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  • Singing Pet Peeves.... what are yours?

    My biggest singing pet peeve is when a band fails to recognize the difference between the vocal instrument and the other instruments like guitars.

    Example... Song that will sound better in the singer's "pocket" vocal range, but the musicians don't want to learn it in another key. It's a heck of alot easier to use a capo or a different fingering than it is for a vocalist to sing a song that's too low or on the top edge of their vocal range for an extended time.

    Also, with respect for the pace of the show, it's a necessary evil to mix up the set list to allow "lighter" vocal songs after really tough songs.


    Bandmates keeping an open mind about these things helps them in the long run because they're not replacing their singer after 6 months because they've worn out their voice.
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  • #2
    Axl Rose.
    <div class="signaturecontainer">Selwonk.</div>

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    • #3
      Axl Rose.



      Oh come on.







      I said "singing".
      <div class="signaturecontainer"><a href="http://shop.ebay.com/baimun/m.html?_nkw=&amp;_armrs=1&amp;_from=&amp;_ipg=&amp ;_trksid=p3686" target="_blank">Baimun's big Pickup Clearance on Ebay</a></div>

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      • #4
        Oh come on.







        I said "singing".



        <div class="signaturecontainer">Selwonk.</div>

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        • #5
          I shouldn't say that too loud or Ron won't ever talk to me again.

          <div class="signaturecontainer"><a href="http://shop.ebay.com/baimun/m.html?_nkw=&amp;_armrs=1&amp;_from=&amp;_ipg=&amp ;_trksid=p3686" target="_blank">Baimun's big Pickup Clearance on Ebay</a></div>

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          • #6
            My biggest singing pet peeve is when a band fails to recognize the difference between the vocal instrument and the other instruments like guitars.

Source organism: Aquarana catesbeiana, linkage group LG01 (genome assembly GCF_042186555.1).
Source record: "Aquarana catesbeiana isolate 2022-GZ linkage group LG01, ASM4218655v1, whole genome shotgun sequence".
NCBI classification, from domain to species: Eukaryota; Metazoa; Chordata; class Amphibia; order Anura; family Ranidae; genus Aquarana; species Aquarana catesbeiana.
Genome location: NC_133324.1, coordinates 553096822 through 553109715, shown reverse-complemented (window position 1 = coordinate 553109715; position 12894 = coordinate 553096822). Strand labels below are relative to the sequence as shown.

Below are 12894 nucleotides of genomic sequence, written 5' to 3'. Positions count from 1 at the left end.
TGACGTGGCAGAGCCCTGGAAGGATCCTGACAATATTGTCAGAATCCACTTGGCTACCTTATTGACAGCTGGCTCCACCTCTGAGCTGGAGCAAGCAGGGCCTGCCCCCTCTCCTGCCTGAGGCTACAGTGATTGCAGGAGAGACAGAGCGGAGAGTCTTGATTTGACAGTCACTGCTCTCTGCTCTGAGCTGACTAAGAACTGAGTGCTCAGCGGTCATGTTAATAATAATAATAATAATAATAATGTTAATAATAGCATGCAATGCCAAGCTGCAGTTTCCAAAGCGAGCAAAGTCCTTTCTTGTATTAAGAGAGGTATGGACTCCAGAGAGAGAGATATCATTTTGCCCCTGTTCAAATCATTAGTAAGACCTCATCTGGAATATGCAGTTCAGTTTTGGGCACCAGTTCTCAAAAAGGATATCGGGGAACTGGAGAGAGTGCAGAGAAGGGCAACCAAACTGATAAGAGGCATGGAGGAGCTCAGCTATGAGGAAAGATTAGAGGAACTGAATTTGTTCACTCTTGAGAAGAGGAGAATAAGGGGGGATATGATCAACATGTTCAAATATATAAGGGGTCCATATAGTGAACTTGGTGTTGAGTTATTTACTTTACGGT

Example... Song that will sound better in the singer's "pocket" vocal range, but the musicians don't want to learn it in another key. It's a heck of alot easier to use a capo or a different fingering than it is for a vocalist to sing a song that's too low or on the top edge of their vocal range for an extended time.
            What's wrong with working hard expanding your range. Your guitar player has spent thousands of hours practicing learing to play as fast as he need to be to be able to pull it off.

            All singers can expand their range, there is no such thing as a pocket vocal range.

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            • #7
              What's wrong with working hard expanding your range. Your guitar player has spent thousands of hours practicing learing to play as fast as he need to be to be able to pull it off.

              All singers can expand their range, there is no such thing as a pocket vocal range.


              None of us are superman dude. Besides that most of us don't make a living doing this and while some do I'd still be pressed to agrre that most can improve their range so that it can cover ALL the ground musically. Where's all the 7 octave singers? There are none.

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              • #8
                What's wrong with working hard expanding your range. Your guitar player has spent thousands of hours practicing learing to play as fast as he need to be to be able to pull it off.

                All singers can expand their range, there is no such thing as a pocket vocal range.


                One can expand one's vocal range but only to a point. Also, after a certain age, even that is nigh impossible.
                In short, your comment was stupid.
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                • #9
                  What's wrong with working hard expanding your range. Your guitar player has spent thousands of hours practicing learing to play as fast as he need to be to be able to pull it off.

                  All singers can expand their range, there is no such thing as a pocket vocal range.


                  Prediction:

                  At some point a singer will buy you a capo... and you'll look at it like "what's that for?"

                  <div class="signaturecontainer"><a href="http://shop.ebay.com/baimun/m.html?_nkw=&amp;_armrs=1&amp;_from=&amp;_ipg=&amp ;_trksid=p3686" target="_blank">Baimun's big Pickup Clearance on Ebay</a></div>

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                  • #10
                    My biggest singing pet peeve is when a band fails to recognize the difference between the vocal instrument and the other instruments like guitars.

                    Example... Song that will sound better in the singer's "pocket" vocal range, but the musicians don't want to learn it in another key. It's a heck of alot easier to use a capo or a different fingering than it is for a vocalist to sing a song that's too low or on the top edge of their vocal range for an extended time.